Baseball, as in life, IS filled with peaks and valleys.
For hitters, slumps are inevitable. The great hitters of our time have been through them and hit their way out of them. Star pitchers. at one time or another, will hand the ball off to their manager for a pitching change after giving up a “crooked number” in an inning during a bad outing. Those star pitchers will pitch their way out of a bad start and return to form.
In San Francisco, the only time hitting is mentioned is when news media and blogs state the obvious: the Giants don’t hit. But when PITCHING is mentioned, America’s focus shifts to the left coast and Giants. From one through five, the Giants are either the best – or at worst – third best staff in the league.
Matt Cain has pitched a perfect game and is an All-Star LOCK this year, possibly starting. Madison Bumgarner is 8-4 with an ERA under 3.00. Everyone knows the “feel good”story of Ryan Vogelsong, and he’s continuing that story with a 6-2 record (despite no run support) and a 2.29 ERA. Heck, even Barry Zito has a winning record and it’s the middle of June! What a great staff. But something’s missing. Something like the Giants’ Number One.
Tim Lincecum was destined to be a mainstay in the Giants’ organization from the day he signed with the club. He had the San Francisco trifecta: The hair, the laid-back attitude and the ability to shower when he “felt it.” And he delivered. From 2007 through 2011, Lincecum was 69-41, had an ERA under 3.00, won back-to-back Cy Young Awards and had the city of San Francisco bowing before him each time he held a baseball.
Then came 2012.
(WARNING: GIANTS FANS OR THOSE WITH WEAK HEARTS, PLEASE LOOK AWAY)
In 2011, Lincecum’s “worst” season with the Giants, he was 13-14, but had a 2.74 ERA. He could have easily won 18 games, but fell victim to the team’s perennial lack of hitting.
So what exactly is wrong with The Freak?
No one has ANY idea what is wrong. Dave Righetti is one of the best pitching coaches in baseball and he has no idea. Bruce Bochy and the Giants’ brass, it was reported, are toying with the idea of putting him in the bullpen. In this era of baseball, many pitchers have been put on the DL due to “tired arms,” but Lincecum has not given any indication this is the case. How does a team fix something that has never been broken?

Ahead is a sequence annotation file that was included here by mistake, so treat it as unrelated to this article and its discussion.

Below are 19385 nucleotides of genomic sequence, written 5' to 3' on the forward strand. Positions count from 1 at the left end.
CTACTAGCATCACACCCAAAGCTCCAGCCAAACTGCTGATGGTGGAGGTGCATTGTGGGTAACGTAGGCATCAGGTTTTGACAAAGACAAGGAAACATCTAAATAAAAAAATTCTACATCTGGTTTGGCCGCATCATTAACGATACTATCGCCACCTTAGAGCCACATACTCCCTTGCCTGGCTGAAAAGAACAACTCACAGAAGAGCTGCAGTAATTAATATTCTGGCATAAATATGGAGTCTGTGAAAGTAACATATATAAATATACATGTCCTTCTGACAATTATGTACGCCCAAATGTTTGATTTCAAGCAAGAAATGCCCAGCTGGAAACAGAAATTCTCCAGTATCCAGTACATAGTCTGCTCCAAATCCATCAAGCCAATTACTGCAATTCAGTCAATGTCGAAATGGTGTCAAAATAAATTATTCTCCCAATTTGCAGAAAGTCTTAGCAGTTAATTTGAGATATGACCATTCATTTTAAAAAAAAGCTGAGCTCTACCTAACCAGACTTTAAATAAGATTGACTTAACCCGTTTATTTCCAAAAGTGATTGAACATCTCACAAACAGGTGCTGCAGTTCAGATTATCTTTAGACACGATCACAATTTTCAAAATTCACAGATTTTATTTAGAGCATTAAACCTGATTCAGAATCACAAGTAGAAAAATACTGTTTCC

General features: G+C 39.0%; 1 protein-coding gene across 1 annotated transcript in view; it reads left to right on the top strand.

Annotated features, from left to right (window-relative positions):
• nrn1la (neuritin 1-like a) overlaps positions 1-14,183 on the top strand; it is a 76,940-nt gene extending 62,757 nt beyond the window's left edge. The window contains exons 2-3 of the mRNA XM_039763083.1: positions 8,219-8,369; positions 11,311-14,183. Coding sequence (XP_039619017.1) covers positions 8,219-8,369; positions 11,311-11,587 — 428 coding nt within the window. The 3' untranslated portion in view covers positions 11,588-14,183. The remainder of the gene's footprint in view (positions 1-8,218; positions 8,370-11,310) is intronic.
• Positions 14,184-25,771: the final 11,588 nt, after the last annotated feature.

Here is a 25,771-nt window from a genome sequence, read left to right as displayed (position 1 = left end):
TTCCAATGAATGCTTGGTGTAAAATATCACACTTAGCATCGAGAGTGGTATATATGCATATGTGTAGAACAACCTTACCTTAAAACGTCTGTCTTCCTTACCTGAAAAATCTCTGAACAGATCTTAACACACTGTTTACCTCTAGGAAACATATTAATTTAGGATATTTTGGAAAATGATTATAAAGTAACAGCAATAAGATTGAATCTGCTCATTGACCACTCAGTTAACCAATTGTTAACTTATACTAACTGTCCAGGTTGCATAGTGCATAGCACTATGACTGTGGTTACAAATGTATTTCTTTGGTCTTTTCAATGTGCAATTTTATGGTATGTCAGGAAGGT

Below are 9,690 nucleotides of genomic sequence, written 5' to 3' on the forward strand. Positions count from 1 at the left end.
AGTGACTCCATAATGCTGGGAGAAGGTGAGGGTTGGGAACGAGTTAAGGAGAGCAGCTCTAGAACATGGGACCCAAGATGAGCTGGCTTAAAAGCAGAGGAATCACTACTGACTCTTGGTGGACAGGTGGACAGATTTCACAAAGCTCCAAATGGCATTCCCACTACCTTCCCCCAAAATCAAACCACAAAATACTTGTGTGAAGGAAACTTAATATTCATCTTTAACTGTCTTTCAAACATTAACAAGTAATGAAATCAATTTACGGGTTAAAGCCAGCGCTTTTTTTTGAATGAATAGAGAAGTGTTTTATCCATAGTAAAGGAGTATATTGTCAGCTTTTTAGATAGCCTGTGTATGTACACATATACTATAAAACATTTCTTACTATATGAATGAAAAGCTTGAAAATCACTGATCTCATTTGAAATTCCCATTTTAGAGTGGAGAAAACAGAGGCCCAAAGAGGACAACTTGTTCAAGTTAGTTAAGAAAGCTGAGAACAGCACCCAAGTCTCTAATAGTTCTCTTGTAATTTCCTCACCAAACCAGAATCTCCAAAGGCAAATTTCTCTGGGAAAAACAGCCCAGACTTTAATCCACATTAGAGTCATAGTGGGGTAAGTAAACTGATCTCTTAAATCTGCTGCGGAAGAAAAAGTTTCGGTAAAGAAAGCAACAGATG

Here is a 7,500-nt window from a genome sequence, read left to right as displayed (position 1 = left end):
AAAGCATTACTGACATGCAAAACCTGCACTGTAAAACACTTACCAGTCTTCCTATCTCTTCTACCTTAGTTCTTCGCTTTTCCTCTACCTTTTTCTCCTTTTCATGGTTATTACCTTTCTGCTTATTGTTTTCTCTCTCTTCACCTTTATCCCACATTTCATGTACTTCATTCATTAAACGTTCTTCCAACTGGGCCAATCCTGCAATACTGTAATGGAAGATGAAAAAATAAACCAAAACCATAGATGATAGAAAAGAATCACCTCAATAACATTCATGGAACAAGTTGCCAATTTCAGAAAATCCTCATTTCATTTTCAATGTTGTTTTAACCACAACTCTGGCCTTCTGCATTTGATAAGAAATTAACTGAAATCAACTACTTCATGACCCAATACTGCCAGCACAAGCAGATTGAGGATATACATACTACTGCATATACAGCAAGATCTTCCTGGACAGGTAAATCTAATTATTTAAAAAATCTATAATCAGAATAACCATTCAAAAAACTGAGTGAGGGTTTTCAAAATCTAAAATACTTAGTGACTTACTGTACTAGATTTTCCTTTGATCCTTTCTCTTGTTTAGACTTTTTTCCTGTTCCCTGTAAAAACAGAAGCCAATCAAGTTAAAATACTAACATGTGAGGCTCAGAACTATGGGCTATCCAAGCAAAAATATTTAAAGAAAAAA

The answer may have shown its face during the off-season. Lincecum has always maintained he doesn’t mind playing on a year-to-year contract, but signed with the Giants for this year and next for approximately $23 million. After signing Zito to one of the worst contracts in baseball HISTORY, the Giants have shown they do not want to sign anyone long-term and end up on the losing end of the proposition … again. Then something odd happened.
Just prior to Opening Day, Cain gets signed for six years and $127 million. Following that, MadBum signs a six year deal worth $36 million – and he’s only been in the league for two years. That makes two pitchers signing long-term deals with Lincecum not getting beyond two years. Even the argument that the Giants don’t like to dole out cash like the Yankees did to get C.C. Sabathia goes out the window because Cainer is getting more than $20 mil a season.
If there is nothing physically wrong with Lincecum and he’s still operating with that quirky Seattle-type brain, one can only assume he is suffering from a newly-made-up chronic disorder called Contract Envy. Symptoms include pretending to be happy for others’ contracts while secretly showing disdain for them. But there is a cure. And it’s a cure Giants fans are not going to like.
It’s a one-way ticket out of town … for whatever the Giants can get for him.